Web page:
This is how math can help us understand (and prevent) epidemics

Instead of treating patients and prescribing drugs, a branch of the medical sciences uses numbers and statistical models to understand how diseases spread. See what they reveal about covid-19

Brazilian universities under the microscope

Data may help us discover which are the centers of excellence in research in the country, but it also makes clear that evaluating scientific production is no simple task

An AI-guided tour through Museo del Prado

To celebrate the 200th anniversary of Spain's largest musem, we used machine learning to explore over 6,000 paintings virtually

Basometer: how much support does the government have in the House?

This app monitors votes in the House of Representatives to measure the actual size of the Federal Government congressional coalition

The most detailed map of the Brazilian elections ever

For the first time, you can see how your neighborhood voted

An analysis of the facial expressions in the presidential debate

We used AI to find out what each candidate was feeling during one of their televised meetings

¼ of Bolsonaro's speeches in Congress mentioned the Military Dicatorship

He usually talked in flattering terms about the regime, which is infamous for repression and torture

All the government barbecues

Brazilian government spent millions on luxurious steakhouse dinners
Story shortlisted in the Information is Beatiful Awards 2017, with design by Vinicius Sueiro

What 15k tweets reveal about your candidate

An analysis on 15,654 tweets by Brazilian presidential candidates shows what's unique in their political discourses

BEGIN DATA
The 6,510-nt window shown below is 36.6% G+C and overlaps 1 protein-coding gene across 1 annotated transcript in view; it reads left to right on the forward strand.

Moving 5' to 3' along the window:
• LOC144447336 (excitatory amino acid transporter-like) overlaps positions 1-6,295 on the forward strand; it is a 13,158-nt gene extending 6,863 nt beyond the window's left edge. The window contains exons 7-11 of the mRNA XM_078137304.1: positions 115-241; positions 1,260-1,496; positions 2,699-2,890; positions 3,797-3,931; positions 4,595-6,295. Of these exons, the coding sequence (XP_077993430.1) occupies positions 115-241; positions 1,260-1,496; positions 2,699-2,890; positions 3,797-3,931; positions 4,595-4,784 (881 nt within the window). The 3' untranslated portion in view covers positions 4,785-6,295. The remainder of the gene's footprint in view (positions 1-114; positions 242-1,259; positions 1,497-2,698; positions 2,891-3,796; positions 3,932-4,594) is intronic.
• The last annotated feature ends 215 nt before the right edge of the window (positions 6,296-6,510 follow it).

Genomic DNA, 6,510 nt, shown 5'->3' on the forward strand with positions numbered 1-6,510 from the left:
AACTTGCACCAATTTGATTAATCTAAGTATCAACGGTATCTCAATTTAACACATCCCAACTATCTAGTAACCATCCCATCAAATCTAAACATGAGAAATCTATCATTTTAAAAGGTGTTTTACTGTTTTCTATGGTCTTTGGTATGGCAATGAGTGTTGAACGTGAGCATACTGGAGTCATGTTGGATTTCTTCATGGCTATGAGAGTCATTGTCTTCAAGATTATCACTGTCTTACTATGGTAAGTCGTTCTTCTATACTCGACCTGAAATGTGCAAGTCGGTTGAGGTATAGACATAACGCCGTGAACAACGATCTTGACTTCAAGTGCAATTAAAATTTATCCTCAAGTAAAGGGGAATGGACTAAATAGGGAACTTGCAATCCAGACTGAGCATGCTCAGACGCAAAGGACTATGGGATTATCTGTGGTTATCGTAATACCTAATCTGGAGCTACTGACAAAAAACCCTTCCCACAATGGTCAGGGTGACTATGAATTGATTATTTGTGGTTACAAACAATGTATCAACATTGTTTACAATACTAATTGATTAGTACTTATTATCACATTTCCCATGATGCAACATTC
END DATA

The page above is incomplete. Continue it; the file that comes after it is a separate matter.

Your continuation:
2/3 of World Cup's athletes play abroad. It wasn't always like that

Soccer is globalized. In the World Cup, this becomes even more evident: almost all stars play in clubs from outside their home countries. We explored the subject in-depth and used charts to show how this happened

About me

I tell stories with data. Ever heard that talk about chasing news and bringing to light issues that shouldn't be hidden? I do pretty much the same, but before knocking on doors, I write some code and build some spreadsheets. There are stories in every corner and there are also stories to be uncovered behind the numbers. I seek all of them.

I worked in a big newsroom, did freelance gigs and collaborated with an university-based photojournalism team. I graduated from my hometown State University of Ponta Grossa and I have a post-bach certificate on data-driven journalism from Columbia University, in New York City. Currently, I work with the infographics team at Estadão, the most traditional Brazilian newspaper.

What I can do

Long story short: I use code to 'interview' data, find news and tell stories.

I believe that having a data-driven mindset and being eager to learn whatever is need to get a job done is what matters the most. However, if you want a list of tools, languages and software that I use often, here it is:

    Languages:

    Python for cleaning, visualizing and analyzing data, web scraping and basic machine learning techniques

    SQL for handling big and complex databases

    Javascript and D3.js for data visualization

    HTML and CSS to make everything look pretty

    Basic C and C++ to better understand how machines work in a lower level

    Software:

    Spreadsheets, be it Excel, Google Sheets or Open Office

    Tableau, if I am going for something more conventional or business-oriented

    Adobe Illustrator, to make that ugly Python chart into something pleasing to the eye